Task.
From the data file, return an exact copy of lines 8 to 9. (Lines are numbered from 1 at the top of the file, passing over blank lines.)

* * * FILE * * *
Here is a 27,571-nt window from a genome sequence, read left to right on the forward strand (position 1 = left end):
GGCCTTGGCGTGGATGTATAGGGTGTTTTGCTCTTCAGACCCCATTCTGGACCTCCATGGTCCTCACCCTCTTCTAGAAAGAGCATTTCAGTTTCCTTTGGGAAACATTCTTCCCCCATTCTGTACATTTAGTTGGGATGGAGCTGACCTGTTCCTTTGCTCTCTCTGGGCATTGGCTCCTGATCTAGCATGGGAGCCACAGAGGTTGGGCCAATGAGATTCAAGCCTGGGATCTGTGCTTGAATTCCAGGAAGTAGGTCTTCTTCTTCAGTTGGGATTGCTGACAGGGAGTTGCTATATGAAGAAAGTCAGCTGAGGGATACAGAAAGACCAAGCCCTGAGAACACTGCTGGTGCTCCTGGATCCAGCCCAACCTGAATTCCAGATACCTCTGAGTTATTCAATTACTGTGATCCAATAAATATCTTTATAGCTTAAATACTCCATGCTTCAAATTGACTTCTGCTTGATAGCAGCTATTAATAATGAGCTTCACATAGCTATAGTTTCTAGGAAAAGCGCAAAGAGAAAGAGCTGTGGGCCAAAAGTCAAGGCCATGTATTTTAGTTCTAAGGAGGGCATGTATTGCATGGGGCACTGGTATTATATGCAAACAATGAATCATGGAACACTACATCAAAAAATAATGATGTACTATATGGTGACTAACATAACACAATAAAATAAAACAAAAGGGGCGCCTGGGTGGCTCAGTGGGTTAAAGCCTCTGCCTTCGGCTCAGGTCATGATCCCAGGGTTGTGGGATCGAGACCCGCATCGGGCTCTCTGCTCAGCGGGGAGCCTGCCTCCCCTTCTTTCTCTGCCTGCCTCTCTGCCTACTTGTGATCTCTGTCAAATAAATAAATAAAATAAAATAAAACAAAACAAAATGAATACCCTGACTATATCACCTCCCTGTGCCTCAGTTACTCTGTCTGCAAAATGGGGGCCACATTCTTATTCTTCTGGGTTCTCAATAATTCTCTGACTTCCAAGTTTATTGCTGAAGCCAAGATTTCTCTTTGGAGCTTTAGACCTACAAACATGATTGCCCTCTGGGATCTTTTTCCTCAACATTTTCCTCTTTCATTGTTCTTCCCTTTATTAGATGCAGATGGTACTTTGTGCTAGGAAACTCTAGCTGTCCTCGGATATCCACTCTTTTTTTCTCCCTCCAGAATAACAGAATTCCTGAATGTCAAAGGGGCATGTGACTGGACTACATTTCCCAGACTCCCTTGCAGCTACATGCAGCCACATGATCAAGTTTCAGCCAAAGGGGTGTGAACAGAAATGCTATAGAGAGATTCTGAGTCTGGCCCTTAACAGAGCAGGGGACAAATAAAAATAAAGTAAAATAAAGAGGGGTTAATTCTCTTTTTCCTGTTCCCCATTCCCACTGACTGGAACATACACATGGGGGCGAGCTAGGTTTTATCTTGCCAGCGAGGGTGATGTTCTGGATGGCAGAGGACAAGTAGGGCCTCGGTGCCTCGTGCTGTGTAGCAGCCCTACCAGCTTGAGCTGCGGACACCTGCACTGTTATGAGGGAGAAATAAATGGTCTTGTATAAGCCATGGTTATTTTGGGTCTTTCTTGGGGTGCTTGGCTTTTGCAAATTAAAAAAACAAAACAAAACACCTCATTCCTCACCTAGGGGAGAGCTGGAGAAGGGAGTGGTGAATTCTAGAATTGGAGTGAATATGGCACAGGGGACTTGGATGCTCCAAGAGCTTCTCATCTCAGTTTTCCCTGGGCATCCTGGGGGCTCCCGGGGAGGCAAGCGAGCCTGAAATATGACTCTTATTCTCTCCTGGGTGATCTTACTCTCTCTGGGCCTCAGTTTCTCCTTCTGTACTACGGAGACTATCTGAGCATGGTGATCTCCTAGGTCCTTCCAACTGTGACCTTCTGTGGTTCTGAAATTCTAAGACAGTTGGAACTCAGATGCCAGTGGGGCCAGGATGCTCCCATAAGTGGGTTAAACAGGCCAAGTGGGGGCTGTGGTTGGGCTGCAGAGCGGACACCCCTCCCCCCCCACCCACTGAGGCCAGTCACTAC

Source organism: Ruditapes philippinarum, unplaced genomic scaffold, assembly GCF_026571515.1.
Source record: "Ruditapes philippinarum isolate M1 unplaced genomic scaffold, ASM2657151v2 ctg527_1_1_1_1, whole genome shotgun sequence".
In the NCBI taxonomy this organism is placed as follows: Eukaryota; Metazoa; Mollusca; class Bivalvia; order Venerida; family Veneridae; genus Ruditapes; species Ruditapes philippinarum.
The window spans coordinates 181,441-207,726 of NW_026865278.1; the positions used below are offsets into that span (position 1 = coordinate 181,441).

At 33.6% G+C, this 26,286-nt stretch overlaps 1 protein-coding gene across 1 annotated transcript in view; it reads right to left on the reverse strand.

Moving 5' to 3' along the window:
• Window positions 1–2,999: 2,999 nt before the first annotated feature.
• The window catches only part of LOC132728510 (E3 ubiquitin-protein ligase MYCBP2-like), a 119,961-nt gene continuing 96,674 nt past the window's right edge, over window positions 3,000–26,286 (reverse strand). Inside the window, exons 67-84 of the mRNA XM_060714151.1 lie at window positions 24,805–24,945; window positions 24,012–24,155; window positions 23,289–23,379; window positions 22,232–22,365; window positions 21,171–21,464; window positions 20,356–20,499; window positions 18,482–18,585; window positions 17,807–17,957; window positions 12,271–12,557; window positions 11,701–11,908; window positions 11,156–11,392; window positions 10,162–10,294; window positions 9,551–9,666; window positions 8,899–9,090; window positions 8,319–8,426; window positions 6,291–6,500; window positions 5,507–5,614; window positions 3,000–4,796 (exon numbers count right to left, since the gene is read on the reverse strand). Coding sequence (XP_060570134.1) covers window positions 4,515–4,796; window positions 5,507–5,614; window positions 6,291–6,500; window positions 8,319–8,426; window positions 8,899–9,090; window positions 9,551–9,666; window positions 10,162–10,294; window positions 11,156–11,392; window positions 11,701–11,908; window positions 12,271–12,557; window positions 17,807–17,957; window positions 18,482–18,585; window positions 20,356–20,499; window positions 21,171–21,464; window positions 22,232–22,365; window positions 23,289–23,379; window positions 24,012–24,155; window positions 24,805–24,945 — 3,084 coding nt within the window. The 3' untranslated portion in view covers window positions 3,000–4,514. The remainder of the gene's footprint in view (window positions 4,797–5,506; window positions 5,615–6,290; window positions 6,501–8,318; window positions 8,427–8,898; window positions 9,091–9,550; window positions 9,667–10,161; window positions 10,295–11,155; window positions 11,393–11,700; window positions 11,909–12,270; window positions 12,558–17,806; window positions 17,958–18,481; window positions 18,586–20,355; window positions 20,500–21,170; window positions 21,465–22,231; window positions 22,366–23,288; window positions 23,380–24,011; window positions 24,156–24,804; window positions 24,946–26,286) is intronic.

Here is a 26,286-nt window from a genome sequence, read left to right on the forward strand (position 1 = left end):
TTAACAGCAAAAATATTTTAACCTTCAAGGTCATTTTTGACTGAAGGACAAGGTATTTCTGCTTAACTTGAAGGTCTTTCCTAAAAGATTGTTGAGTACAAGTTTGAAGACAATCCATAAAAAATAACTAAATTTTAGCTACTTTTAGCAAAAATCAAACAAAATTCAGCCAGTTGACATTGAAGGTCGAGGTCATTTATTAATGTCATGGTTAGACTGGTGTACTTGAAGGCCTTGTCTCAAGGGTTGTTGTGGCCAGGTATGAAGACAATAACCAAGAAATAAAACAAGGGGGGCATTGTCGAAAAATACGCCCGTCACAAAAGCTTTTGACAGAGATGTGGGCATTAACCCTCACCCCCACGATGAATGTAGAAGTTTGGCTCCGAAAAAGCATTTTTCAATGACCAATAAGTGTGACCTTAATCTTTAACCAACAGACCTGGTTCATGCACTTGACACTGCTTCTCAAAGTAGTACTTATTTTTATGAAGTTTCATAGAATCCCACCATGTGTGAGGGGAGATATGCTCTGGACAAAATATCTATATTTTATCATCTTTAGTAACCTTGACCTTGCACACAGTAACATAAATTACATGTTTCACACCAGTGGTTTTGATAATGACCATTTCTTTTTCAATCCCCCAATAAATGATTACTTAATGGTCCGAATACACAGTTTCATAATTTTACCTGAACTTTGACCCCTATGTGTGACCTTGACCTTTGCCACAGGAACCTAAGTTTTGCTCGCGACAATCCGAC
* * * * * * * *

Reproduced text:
Moving 5' to 3' along the window:
• Window positions 1–2,999: 2,999 nt before the first annotated feature.